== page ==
Author Topic: MCDVs set sail for NATO Exercises.  (Read 1895 times)

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MCDVs set sail for NATO Exercises.
« on: September 02, 2009, 09:03:01 »
On average every four years since the late 1990s the MCDVs have sailed across to participate in Exercise BLUE GAME. As the article mentions, this is the first time the ships will be sailing as part of the group.

from the Halifax Chronicle Herald

Quote
Minesweepers head out for NATO exercises

By IAN FAIRCLOUGH Staff Reporter
Wed. Sep 2 - 4:45 AM

Two Canadian navy minesweepers sailed out of Halifax Harbour Tuesday with six NATO ships for several weeks of joint exercises.

The six other ships make up one of NATO’s two standing mine countermeasure groups that operate continuously to respond to any situation anywhere.

This is the first time in 11 years the group has been on this side of the Atlantic because there is so much work to be done around Europe.

Cmdr. Henrik Holck Rasmussen of the Royal Danish Navy commands the group, and said there are an estimated 500,000 Second World War mines sitting on the bottom of the ocean around the coast of Europe, in the Baltic and the North Sea, particularly in the English Channel. That means there is plenty of work to do.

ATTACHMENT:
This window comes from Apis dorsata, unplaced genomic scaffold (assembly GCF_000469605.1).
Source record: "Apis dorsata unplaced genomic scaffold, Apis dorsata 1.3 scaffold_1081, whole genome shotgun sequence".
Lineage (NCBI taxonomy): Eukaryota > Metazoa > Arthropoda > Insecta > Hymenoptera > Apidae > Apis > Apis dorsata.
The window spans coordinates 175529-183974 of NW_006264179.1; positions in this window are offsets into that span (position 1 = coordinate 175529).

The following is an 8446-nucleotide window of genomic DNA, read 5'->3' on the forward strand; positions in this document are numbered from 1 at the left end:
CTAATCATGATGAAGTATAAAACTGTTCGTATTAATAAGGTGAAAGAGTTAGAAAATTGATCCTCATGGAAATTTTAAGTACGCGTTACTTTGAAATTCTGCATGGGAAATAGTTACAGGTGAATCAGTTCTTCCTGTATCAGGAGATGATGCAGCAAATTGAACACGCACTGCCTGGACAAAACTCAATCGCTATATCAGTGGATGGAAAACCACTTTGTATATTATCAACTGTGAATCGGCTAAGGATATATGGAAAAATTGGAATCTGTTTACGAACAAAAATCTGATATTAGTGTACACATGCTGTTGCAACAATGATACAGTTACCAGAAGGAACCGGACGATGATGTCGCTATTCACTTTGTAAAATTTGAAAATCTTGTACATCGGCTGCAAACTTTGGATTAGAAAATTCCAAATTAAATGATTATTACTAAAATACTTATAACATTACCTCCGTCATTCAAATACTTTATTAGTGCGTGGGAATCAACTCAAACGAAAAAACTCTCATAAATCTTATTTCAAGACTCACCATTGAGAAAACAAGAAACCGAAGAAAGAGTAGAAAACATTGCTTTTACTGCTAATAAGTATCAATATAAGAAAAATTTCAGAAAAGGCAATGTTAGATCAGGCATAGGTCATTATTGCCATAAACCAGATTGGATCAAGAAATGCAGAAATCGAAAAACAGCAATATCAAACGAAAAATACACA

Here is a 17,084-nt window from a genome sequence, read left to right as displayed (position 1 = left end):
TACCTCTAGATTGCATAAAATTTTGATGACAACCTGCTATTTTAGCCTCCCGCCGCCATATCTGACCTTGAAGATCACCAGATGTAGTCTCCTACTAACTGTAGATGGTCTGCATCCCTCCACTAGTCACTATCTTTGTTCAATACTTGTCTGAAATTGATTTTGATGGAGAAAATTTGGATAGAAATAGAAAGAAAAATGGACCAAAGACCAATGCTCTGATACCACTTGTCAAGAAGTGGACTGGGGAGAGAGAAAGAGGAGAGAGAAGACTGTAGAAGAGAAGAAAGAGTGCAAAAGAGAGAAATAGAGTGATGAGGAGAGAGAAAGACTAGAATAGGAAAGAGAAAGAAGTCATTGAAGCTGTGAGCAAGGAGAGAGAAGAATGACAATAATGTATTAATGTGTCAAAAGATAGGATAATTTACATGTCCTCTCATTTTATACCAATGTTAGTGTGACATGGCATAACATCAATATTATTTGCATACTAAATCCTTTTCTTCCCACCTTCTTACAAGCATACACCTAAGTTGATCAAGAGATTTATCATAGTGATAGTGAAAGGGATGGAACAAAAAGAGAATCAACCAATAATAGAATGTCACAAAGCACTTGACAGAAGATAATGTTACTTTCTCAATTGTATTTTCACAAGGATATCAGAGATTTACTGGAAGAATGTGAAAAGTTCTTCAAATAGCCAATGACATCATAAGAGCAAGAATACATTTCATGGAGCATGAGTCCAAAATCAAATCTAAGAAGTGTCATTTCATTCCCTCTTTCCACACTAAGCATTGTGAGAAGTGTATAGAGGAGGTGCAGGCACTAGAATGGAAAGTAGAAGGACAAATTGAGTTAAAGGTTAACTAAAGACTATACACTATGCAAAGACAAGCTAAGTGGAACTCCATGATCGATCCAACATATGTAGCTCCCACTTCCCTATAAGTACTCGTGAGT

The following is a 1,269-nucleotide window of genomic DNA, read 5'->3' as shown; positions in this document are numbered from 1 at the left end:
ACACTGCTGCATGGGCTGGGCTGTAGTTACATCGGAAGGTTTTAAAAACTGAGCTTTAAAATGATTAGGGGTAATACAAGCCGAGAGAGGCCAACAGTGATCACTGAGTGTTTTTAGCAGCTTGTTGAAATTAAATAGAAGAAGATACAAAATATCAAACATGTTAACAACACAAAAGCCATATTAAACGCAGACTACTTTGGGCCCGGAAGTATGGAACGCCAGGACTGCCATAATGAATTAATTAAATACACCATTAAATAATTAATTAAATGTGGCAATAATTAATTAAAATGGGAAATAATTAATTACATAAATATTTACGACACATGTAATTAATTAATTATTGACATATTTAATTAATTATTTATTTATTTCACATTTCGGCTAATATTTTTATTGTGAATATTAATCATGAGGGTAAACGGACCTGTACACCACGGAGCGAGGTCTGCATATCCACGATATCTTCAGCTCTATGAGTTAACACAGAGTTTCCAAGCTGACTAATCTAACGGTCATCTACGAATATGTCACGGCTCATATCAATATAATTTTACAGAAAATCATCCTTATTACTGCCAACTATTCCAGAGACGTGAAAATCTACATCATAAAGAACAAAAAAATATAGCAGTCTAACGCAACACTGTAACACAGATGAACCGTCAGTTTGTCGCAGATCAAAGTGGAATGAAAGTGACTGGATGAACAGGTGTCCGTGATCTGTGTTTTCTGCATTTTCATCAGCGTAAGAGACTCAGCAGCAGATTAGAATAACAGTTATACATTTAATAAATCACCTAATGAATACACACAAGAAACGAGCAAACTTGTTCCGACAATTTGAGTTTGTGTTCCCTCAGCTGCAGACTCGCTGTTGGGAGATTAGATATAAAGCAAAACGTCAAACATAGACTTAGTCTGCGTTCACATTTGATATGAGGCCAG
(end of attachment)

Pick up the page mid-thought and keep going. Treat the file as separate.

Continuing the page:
"It’s going to take a long time," he said. The mines and ditched aircraft bombs still pose a threat, even though they have sunk to the bottom of the ocean.

Cmdr. Rasmussen said that a Dutch fishing boat hauled in its catch on a dark night in 2005 and dropped what felt like a good haul of fish onto the deck. The catch was actually an old mine that exploded on impact, killing the three crew members.

He said the group has removed 22,000 kilograms of ordinance from the sea floor this year, including 43 mines and bombs.

Coming to this side of the Atlantic lets the group, made up of ships from Denmark, Estonia, Norway, Belgium, the Netherlands and the United Kingdom, work in different waters and test their ability to travel long distances. Because the minesweepers are smaller naval vessels, they need to be resupplied more often during long ocean voyages.

Cmdr. Chris Ross, who is responsible for the six Canadian minesweepers on the Atlantic coast, said this is the first time Canadian ships have formally joined the group, although they have worked with it before.

"This is the first time we’ve been able to fly the NATO flag on these ships and display the NATO crest on our bridge wings, and we’re very proud to have that opportunity," he said on the HMCS Shawinigan, which joins the HMCS Goosebay in the exercise.

He said the exercises will expose Canadian sailors to their NATO allies’ practices and procedures and refine their own mine warfare skills and expertise.

After a week of exercises in Canadian waters, the ships will head to New York for a 2 1/2-week exercise along the eastern seaboard.

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